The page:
• For women with normal or only mildly decreased pre-pregnancy renal function (serum creatinine below 125 μmol/L), obstetric outcome is usually successful without adverse effects on the long-term course of their disease; however, there is an increased risk of antenatal complications such as hypertension and pre-eclampsia (see the separate article Hypertension in Pregnancy).

  • Women with more severe renal impairment are more likely to suffer hypertension, pre-eclampsia or premature labour, and to have a small baby, miscarriage or irreversible decline in renal function in the long term.1

  • Pregnancy is extremely uncommon in women with end-stage kidney disease on dialysis, for a variety of reasons; most such women are infertile. Fertility often returns rapidly after a successful renal transplant.

  • If women on dialysis do become pregnant, the outcome is usually poor with a very high risk of miscarriage, severe hypertension, small babies and prematurity.9 A 50% increase in dialysis is needed. Live birth outcome is only about 50%. Outcome is better for those with renal transplants.10

  • Medications, especially antihypertensive agents, must be reviewed in women with renal disease who wish to get pregnant. Prednisolone, azathioprine, ciclosporin and tacrolimus do not appear to be associated with fetal abnormality and should not be discontinued in pregnancy.

  • In pregnant women with renal disease, the target blood pressure should be below 140/90 mm Hg. Women with kidney disease should be offered low-dose aspirin as prophylaxis against pre-eclampsia, with treatment starting within the first trimester.11

Continue reading below

Pregnancy-induced renal disease

Women found, or suspected to have, renal disease in pregnancy should be referred to a nephrologist.

General measures to treat pregnancy-related acute kidney injury include identification of the underlying cause of kidney injury, intravenous fluid resuscitation, timely initiation of dialysis if needed, and prompt fetal delivery, if necessary.12

  • Reflux nephropathy:

    • Prophylactic antibiotics are required.

    • Potential for inheritance.

  • Systemic lupus erythematosus:

    • High risk of spontaneous abortion.

    • May need immunosuppressant therapy.

    • Problems for the fetus (eg, neonatal lupus, heart block).

  • Diabetic nephropathy:

    • Deterioration of hypertension.

    • Increased risk of pre-eclampsia.

    • Accelerated decline in renal function.

  • Kidney transplant recipient:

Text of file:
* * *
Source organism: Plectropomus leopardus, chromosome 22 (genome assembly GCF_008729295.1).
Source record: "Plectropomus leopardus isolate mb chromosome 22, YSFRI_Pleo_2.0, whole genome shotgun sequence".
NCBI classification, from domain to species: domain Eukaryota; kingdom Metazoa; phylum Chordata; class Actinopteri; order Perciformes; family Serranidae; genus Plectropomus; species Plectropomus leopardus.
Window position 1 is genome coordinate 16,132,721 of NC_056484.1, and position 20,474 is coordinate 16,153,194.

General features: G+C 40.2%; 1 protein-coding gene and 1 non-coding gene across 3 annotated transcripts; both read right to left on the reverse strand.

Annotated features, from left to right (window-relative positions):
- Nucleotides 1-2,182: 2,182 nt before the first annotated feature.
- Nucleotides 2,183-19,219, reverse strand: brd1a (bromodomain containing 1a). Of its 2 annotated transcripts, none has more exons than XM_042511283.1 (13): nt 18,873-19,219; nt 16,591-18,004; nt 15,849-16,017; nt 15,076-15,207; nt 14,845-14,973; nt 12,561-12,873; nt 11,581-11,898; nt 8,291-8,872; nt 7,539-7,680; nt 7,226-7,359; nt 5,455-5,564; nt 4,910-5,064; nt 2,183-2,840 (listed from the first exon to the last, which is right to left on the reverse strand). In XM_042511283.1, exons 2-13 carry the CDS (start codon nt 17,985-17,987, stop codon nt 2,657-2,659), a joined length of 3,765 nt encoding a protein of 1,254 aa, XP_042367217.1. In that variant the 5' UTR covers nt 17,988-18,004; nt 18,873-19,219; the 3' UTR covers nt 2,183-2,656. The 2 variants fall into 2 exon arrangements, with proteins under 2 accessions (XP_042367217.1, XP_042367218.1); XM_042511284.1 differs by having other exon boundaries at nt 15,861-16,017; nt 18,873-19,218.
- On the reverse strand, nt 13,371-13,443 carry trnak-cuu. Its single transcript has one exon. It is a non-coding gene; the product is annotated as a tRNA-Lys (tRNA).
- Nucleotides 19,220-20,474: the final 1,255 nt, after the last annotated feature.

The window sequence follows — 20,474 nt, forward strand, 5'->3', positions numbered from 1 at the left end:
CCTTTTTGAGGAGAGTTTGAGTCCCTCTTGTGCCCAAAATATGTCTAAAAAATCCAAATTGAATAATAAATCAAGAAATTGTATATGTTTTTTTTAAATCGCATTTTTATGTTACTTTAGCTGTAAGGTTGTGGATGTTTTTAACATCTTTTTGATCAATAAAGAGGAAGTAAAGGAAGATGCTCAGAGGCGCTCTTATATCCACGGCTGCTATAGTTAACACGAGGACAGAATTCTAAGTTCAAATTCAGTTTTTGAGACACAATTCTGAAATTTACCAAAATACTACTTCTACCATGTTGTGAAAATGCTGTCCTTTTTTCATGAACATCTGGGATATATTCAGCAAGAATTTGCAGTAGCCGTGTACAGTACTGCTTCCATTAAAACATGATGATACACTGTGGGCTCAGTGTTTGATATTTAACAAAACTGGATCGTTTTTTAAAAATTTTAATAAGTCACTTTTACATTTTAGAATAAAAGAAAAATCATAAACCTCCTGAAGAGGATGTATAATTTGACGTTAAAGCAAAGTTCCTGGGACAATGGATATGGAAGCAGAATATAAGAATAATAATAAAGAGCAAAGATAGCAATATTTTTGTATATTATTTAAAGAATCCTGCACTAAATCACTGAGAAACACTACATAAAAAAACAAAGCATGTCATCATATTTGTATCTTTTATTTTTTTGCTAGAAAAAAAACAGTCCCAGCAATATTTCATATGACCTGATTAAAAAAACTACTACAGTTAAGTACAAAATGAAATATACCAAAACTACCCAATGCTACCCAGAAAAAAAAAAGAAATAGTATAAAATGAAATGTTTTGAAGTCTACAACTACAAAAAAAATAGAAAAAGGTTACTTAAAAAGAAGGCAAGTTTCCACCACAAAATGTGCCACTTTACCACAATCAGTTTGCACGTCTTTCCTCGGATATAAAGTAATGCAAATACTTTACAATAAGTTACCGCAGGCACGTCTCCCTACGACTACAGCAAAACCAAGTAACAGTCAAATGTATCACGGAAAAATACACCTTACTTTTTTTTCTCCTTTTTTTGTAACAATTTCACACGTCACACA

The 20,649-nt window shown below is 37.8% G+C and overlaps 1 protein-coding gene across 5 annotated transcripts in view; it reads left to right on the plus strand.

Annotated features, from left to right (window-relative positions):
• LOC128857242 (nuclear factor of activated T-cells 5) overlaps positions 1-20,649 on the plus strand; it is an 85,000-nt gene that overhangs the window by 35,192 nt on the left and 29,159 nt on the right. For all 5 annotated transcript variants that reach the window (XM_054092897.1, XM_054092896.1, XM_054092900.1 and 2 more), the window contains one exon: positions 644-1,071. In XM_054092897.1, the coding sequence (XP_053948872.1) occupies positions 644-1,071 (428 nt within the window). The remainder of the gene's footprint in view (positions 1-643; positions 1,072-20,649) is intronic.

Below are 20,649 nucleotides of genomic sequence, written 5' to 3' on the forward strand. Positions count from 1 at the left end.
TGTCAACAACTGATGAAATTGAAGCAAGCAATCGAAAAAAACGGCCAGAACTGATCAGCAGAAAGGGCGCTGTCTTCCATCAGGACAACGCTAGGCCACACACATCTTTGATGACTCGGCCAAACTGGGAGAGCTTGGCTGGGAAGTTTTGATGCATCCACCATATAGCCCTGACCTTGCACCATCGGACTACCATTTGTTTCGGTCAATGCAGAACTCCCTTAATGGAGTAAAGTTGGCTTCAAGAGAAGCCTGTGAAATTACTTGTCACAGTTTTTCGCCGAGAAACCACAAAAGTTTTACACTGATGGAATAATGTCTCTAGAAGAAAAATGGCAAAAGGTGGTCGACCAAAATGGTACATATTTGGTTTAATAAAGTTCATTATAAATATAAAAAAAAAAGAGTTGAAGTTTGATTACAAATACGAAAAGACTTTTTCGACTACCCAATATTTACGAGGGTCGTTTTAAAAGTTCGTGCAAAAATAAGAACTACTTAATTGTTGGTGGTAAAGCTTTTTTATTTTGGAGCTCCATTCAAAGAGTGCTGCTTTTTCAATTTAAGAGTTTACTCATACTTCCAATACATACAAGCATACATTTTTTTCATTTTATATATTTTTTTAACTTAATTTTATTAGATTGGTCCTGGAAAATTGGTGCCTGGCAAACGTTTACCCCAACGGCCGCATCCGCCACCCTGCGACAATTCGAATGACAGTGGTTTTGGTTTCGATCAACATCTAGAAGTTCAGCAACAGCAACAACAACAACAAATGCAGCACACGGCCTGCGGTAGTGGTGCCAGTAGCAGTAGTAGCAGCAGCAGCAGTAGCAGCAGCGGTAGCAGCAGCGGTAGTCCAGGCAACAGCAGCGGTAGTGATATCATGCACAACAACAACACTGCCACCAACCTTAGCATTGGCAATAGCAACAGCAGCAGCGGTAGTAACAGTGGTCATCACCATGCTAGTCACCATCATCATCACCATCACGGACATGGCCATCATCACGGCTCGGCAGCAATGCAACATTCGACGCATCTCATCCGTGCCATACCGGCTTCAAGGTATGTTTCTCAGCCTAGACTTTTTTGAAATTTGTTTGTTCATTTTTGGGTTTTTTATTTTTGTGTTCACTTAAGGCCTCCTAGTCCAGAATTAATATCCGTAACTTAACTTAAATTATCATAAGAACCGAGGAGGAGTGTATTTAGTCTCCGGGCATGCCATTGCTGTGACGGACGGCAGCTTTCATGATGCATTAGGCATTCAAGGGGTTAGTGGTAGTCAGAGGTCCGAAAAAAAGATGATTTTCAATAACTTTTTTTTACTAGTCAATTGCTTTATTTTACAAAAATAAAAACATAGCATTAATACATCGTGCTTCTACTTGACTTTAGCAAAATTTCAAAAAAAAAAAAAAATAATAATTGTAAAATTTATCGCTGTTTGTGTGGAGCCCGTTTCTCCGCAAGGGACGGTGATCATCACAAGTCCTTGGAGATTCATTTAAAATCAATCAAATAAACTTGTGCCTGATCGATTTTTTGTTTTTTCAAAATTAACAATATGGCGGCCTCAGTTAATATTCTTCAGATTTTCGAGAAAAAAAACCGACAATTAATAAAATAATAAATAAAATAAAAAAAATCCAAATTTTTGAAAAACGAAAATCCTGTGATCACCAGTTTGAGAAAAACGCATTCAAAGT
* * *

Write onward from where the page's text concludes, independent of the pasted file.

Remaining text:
• Increased risk of miscarriage in the first trimester.

    • Risk from some immunosuppressants (eg, mycophenolate mofetil).

    • Increased risk of hypertension.

    • Premature delivery.

Further reading and references

  • Gonzalez Suarez ML, Kattah A, Grande JP, et al; Renal Disorders in Pregnancy: Core Curriculum 2019. Am J Kidney Dis. 2019 Jan;73(1):119-130. doi: 10.1053/j.ajkd.2018.06.006. Epub 2018 Aug 16.
  • Piccoli GB, Cabiddu G, Attini R, et al; Risk of Adverse Pregnancy Outcomes in Women with CKD. J Am Soc Nephrol. 2015 Aug;26(8):2011-22. doi: 10.1681/ASN.2014050459. Epub 2015 Mar 12.
  • Hladunewich MA, Melamed N, Bramham K; Pregnancy across the spectrum of chronic kidney disease. Kidney Int. 2016 May;89(5):995-1007. doi: 10.1016/j.kint.2015.12.050. Epub 2016 Mar 24.
  • Blom K, Odutayo A, Bramham K, et al; Pregnancy and Glomerular Disease: A Systematic Review of the Literature with Management Guidelines. Clin J Am Soc Nephrol. 2017 Nov 7;12(11):1862-1872. doi: 10.2215/CJN.00130117. Epub 2017 May 18.
  1. Baylis C; Impact of pregnancy on underlying renal disease. Adv Ren Replace Ther. 2003 Jan;10(1):31-9.
  2. Urinary tract infection (lower) - women; NICE CKS, June 2021 (UK access only)
  3. Pyelonephritis - acute; NICE CKS, March 2021 (UK access only)
  4. Bretelle F, Arnoux D, Shojai R, et al; Protein Z in patients with pregnancy complications. Am J Obstet Gynecol. 2005 Nov;193(5):1698-702.
  5. Webster P, Lightstone L, McKay DB, et al; Pregnancy in chronic kidney disease and kidney transplantation. Kidney Int. 2017 May;91(5):1047-1056. doi: 10.1016/j.kint.2016.10.045. Epub 2017 Feb 13.
  6. Wiles K, Webster P, Seed PT, et al; The impact of chronic kidney disease Stages 3-5 on pregnancy outcomes. Nephrol Dial Transplant. 2021 Nov 9;36(11):2008-2017. doi: 10.1093/ndt/gfaa247.
  7. Tangren J, Nadel M, Hladunewich MA; Pregnancy and End-Stage Renal Disease. Blood Purif. 2018;45(1-3):194-200. doi: 10.1159/000485157. Epub 2018 Jan 26.
  8. Oliverio AL, Hladunewich MA; End-Stage Kidney Disease and Dialysis in Pregnancy. Adv Chronic Kidney Dis. 2020 Nov;27(6):477-485. doi: 10.1053/j.ackd.2020.06.001.
  9. Sanders CL, Lucas MJ; Renal disease in pregnancy. Obstet Gynecol Clin North Am. 2001 Sep;28(3):593-600, vii.
  10. Marsh JE, Maclean D, Pattison JM; Drugs in pregnancy. Renal disease. Best Pract Res Clin Obstet Gynaecol. 2001 Dec;15(6):891-901.
  11. Palma-Reis I, Vais A, Nelson-Piercy C, et al; Renal disease and hypertension in pregnancy. Clin Med (Lond). 2013 Feb;13(1):57-62. doi: 10.7861/clinmedicine.13-1-57.
  12. Taber-Hight E, Shah S; Acute Kidney Injury in Pregnancy. Adv Chronic Kidney Dis. 2020 Nov;27(6):455-460. doi: 10.1053/j.ackd.2020.06.002.

Article history

The information on this page is written and peer reviewed by qualified clinicians.

symptom checker

Feeling unwell?

Assess your symptoms online for free